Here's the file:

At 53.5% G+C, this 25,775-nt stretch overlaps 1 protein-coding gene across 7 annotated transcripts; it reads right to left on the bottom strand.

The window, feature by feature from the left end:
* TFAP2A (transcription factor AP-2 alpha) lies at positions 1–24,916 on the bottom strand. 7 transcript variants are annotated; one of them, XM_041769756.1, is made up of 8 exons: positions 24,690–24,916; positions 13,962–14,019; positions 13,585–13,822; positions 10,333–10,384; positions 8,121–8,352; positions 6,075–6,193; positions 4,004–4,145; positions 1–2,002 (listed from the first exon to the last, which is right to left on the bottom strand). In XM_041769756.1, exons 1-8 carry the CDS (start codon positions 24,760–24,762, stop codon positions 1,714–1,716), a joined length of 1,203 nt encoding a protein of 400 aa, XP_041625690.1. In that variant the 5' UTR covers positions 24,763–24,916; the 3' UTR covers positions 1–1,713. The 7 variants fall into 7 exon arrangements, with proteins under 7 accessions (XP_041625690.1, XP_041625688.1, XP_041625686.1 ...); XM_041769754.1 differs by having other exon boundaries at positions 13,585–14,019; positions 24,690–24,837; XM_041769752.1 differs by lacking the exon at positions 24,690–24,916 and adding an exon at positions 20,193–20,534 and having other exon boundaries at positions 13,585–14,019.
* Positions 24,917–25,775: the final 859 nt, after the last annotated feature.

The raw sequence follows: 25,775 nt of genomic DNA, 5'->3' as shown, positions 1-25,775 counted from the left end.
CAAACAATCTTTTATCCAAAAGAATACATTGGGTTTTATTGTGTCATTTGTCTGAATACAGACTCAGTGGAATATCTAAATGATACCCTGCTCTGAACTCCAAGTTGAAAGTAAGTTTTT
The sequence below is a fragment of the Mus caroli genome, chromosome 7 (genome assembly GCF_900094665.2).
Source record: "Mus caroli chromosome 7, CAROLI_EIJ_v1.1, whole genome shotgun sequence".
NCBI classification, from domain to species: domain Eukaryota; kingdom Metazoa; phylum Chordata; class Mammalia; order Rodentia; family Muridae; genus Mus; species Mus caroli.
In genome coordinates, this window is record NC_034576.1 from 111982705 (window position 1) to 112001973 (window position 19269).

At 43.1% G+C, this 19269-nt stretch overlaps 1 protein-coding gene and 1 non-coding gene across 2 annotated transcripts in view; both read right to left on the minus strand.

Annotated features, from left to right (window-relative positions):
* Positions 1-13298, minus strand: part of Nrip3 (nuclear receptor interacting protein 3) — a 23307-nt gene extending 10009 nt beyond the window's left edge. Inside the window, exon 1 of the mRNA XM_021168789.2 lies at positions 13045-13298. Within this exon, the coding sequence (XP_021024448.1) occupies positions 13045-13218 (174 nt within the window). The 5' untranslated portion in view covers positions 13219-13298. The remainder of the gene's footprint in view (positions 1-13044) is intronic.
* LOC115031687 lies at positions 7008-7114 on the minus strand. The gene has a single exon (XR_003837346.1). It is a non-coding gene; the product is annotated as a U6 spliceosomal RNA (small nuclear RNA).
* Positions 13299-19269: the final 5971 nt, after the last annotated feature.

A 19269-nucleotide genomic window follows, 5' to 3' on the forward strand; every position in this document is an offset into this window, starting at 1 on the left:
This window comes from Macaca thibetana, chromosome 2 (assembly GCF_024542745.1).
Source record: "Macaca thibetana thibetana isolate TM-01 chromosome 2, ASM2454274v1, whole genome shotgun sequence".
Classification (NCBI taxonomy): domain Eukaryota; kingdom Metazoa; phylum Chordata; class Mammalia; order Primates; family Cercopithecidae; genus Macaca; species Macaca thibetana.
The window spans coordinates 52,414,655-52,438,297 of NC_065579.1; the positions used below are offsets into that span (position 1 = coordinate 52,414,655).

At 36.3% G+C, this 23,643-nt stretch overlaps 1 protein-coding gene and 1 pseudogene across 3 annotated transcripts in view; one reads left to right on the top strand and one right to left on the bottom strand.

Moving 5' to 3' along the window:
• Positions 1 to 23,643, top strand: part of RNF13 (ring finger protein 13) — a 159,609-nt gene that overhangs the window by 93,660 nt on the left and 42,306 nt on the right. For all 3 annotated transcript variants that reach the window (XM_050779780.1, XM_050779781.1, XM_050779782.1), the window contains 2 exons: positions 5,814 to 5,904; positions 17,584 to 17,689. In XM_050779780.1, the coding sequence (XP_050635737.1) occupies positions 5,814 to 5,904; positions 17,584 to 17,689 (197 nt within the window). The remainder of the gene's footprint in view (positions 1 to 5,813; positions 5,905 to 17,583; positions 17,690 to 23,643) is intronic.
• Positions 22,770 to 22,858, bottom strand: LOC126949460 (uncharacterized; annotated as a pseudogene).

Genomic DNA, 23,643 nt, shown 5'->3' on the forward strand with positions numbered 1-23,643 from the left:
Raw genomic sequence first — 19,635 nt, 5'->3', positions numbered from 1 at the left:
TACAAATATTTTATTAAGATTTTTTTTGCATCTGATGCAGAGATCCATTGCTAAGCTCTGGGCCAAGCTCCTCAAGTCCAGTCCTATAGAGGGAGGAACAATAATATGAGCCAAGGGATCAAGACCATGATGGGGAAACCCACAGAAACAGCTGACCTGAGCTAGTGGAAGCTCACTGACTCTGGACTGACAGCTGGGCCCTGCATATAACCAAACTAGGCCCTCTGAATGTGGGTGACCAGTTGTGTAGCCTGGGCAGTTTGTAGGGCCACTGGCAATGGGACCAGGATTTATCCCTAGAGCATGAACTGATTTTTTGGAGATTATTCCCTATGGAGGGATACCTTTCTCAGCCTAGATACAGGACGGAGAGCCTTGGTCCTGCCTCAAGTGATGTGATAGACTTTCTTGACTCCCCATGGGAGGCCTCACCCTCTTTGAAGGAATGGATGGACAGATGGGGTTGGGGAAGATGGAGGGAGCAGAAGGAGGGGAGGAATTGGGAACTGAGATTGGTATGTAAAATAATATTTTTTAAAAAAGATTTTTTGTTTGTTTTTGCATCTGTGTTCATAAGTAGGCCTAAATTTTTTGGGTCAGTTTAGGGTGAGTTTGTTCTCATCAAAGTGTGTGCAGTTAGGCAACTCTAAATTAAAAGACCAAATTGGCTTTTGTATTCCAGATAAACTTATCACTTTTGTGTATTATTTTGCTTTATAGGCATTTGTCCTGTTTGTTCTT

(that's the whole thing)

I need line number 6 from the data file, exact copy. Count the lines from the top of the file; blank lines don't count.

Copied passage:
CAAACAATCTTTTATCCAAAAGAATACATTGGGTTTTATTGTGTCATTTGTCTGAATACAGACTCAGTGGAATATCTAAATGATACCCTGCTCTGAACTCCAAGTTGAAAGTAAGTTTTT